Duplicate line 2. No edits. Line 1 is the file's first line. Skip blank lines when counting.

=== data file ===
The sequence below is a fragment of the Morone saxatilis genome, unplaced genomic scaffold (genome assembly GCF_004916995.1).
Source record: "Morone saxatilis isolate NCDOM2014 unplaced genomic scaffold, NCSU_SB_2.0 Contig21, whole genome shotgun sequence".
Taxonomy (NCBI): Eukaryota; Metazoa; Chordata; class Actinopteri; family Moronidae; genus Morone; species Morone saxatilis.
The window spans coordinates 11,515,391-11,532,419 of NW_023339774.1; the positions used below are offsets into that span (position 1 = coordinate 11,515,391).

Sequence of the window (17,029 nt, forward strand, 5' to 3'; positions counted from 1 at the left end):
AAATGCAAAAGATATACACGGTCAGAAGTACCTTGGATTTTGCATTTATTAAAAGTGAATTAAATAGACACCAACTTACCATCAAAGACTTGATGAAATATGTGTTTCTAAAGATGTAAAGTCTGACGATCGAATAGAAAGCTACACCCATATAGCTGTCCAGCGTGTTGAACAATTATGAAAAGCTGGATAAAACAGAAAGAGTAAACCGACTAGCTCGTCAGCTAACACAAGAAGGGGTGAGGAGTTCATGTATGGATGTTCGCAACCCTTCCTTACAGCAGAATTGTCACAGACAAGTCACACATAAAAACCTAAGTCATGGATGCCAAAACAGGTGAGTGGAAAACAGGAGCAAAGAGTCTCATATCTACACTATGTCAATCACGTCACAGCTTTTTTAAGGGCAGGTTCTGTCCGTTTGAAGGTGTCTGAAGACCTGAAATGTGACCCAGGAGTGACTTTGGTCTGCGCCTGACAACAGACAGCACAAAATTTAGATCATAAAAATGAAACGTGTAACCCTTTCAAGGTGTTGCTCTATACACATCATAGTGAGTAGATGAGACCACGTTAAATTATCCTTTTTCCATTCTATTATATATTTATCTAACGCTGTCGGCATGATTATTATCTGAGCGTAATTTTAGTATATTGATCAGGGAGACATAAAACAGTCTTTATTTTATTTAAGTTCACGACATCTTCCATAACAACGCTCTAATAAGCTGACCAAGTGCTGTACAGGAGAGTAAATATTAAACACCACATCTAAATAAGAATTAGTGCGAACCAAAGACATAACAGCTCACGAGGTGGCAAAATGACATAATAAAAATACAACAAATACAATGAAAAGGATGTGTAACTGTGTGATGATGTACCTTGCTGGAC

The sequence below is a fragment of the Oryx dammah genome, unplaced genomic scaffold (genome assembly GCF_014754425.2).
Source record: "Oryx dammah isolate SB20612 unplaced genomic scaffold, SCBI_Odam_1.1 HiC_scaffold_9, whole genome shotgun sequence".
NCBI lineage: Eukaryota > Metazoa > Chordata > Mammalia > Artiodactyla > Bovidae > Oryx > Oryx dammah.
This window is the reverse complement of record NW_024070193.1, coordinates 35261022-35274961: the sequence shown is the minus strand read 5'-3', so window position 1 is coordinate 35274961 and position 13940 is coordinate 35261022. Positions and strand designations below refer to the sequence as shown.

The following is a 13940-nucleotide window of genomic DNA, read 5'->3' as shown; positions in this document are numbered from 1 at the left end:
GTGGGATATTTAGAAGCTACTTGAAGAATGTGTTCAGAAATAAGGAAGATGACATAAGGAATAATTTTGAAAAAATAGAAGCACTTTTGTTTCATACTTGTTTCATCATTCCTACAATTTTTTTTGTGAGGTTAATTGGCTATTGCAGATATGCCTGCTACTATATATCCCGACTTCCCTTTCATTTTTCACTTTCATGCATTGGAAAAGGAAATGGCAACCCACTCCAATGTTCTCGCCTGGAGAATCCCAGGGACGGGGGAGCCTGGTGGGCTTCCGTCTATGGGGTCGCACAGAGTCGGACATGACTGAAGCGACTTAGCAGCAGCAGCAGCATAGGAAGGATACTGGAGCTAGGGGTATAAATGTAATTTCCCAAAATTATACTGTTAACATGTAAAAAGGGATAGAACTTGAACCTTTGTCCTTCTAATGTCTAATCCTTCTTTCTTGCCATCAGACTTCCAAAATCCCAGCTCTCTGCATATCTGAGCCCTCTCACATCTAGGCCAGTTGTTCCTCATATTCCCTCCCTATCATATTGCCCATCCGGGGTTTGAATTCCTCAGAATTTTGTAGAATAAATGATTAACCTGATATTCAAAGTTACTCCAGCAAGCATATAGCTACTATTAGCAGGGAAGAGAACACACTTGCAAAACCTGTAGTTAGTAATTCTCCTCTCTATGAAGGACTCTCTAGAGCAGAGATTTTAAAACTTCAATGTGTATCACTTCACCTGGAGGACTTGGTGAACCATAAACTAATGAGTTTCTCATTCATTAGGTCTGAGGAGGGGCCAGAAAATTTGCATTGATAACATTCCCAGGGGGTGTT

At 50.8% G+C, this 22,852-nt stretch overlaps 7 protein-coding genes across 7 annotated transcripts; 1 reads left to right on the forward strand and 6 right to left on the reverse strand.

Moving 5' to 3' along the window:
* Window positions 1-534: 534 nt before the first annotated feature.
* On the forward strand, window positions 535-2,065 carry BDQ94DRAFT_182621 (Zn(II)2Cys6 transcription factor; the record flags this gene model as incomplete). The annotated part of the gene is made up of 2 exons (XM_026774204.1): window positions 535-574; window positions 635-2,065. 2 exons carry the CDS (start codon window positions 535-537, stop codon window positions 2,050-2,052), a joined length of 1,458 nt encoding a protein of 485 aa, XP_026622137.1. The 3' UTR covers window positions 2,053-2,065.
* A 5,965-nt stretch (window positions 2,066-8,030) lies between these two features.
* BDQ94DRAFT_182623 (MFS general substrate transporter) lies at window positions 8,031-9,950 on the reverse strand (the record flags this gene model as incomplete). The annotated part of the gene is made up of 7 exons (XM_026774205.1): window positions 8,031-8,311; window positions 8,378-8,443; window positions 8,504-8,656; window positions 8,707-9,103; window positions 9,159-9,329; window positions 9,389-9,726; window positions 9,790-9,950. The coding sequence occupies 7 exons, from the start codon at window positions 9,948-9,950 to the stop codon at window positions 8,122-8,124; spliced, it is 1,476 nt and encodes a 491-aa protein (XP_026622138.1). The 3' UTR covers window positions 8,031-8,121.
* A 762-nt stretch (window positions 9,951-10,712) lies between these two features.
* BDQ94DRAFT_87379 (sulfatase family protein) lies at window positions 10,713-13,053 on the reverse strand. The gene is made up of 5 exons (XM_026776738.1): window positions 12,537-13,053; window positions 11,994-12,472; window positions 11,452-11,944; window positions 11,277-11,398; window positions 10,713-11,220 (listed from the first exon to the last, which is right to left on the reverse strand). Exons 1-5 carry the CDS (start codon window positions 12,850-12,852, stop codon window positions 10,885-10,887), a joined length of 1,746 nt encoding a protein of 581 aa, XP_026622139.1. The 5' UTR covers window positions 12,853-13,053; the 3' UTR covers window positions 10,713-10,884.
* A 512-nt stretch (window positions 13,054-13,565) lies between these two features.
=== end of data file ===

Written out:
Source record: "Morone saxatilis isolate NCDOM2014 unplaced genomic scaffold, NCSU_SB_2.0 Contig21, whole genome shotgun sequence".